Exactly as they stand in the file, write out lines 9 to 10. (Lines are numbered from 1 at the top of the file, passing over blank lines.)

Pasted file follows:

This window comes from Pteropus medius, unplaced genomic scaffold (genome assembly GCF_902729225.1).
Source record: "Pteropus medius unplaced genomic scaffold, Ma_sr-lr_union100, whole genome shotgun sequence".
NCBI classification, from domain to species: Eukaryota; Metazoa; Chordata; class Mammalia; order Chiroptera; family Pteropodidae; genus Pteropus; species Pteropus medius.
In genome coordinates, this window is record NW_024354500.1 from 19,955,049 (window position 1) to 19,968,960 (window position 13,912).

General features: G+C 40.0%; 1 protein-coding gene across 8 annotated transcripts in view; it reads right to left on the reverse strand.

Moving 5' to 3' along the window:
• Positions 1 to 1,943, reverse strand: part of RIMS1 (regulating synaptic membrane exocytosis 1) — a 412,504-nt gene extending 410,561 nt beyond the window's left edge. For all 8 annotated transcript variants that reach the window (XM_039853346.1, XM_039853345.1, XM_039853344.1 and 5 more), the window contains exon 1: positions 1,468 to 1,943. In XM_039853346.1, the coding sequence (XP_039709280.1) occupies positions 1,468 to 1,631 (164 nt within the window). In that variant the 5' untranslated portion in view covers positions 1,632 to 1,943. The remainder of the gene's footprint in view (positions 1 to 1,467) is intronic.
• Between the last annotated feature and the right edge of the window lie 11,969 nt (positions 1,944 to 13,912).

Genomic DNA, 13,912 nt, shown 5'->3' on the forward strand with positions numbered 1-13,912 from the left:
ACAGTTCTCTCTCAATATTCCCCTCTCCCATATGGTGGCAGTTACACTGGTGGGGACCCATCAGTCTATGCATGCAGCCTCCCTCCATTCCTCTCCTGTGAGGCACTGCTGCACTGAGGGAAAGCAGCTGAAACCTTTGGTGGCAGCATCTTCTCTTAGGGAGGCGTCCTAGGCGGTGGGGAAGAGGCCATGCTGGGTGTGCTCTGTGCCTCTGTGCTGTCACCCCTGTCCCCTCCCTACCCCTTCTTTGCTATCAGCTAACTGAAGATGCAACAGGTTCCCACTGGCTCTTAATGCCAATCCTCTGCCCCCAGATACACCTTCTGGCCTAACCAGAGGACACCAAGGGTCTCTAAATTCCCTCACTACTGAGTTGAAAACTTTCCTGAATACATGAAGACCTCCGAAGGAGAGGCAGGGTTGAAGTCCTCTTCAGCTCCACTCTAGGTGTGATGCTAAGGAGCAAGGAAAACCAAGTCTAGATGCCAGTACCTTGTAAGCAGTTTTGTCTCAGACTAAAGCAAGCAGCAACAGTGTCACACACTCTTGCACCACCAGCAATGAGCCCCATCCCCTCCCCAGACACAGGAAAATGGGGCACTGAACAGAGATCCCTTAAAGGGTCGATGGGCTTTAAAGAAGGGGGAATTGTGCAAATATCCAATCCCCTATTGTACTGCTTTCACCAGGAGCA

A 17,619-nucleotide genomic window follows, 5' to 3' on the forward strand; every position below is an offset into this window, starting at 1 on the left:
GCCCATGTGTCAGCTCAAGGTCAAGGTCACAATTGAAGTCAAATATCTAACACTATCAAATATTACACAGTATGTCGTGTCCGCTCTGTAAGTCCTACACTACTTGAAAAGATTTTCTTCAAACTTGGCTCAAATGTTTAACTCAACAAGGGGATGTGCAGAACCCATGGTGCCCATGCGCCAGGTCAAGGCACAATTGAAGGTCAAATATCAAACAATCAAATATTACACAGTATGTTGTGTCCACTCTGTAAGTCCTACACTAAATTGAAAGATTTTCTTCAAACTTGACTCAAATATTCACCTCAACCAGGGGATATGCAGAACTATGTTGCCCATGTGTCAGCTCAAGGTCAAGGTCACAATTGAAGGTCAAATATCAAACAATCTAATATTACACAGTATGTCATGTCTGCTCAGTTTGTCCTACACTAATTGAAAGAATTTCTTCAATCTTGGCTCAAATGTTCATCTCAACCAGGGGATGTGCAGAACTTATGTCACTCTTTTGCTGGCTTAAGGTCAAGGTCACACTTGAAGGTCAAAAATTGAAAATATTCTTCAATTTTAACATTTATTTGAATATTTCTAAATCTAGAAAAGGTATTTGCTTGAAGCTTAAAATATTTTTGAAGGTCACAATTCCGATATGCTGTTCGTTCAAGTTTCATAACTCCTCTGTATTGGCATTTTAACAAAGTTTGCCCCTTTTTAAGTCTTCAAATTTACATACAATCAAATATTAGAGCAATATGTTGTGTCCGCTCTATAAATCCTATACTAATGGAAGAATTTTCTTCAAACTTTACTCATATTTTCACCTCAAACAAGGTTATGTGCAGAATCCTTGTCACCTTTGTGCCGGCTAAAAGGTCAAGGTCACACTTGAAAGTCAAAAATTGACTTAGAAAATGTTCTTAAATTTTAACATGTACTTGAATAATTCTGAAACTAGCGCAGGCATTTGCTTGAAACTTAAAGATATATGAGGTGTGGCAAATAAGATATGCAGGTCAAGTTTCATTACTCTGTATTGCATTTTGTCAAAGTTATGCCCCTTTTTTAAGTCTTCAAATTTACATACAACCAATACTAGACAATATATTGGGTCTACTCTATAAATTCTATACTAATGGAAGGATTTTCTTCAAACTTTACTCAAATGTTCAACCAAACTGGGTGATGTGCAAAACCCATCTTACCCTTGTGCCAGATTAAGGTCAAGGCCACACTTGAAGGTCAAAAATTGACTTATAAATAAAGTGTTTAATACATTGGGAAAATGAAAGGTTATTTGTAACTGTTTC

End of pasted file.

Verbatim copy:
Genomic DNA, 13,912 nt, shown 5'->3' on the forward strand with positions numbered 1-13,912 from the left:
ACAGTTCTCTCTCAATATTCCCCTCTCCCATATGGTGGCAGTTACACTGGTGGGGACCCATCAGTCTATGCATGCAGCCTCCCTCCATTCCTCTCCTGTGAGGCACTGCTGCACTGAGGGAAAGCAGCTGAAACCTTTGGTGGCAGCATCTTCTCTTAGGGAGGCGTCCTAGGCGGTGGGGAAGAGGCCATGCTGGGTGTGCTCTGTGCCTCTGTGCTGTCACCCCTGTCCCCTCCCTACCCCTTCTTTGCTATCAGCTAACTGAAGATGCAACAGGTTCCCACTGGCTCTTAATGCCAATCCTCTGCCCCCAGATACACCTTCTGGCCTAACCAGAGGACACCAAGGGTCTCTAAATTCCCTCACTACTGAGTTGAAAACTTTCCTGAATACATGAAGACCTCCGAAGGAGAGGCAGGGTTGAAGTCCTCTTCAGCTCCACTCTAGGTGTGATGCTAAGGAGCAAGGAAAACCAAGTCTAGATGCCAGTACCTTGTAAGCAGTTTTGTCTCAGACTAAAGCAAGCAGCAACAGTGTCACACACTCTTGCACCACCAGCAATGAGCCCCATCCCCTCCCCAGACACAGGAAAATGGGGCACTGAACAGAGATCCCTTAAAGGGTCGATGGGCTTTAAAGAAGGGGGAATTGTGCAAATATCCAATCCCCTATTGTACTGCTTTCACCAGGAGCA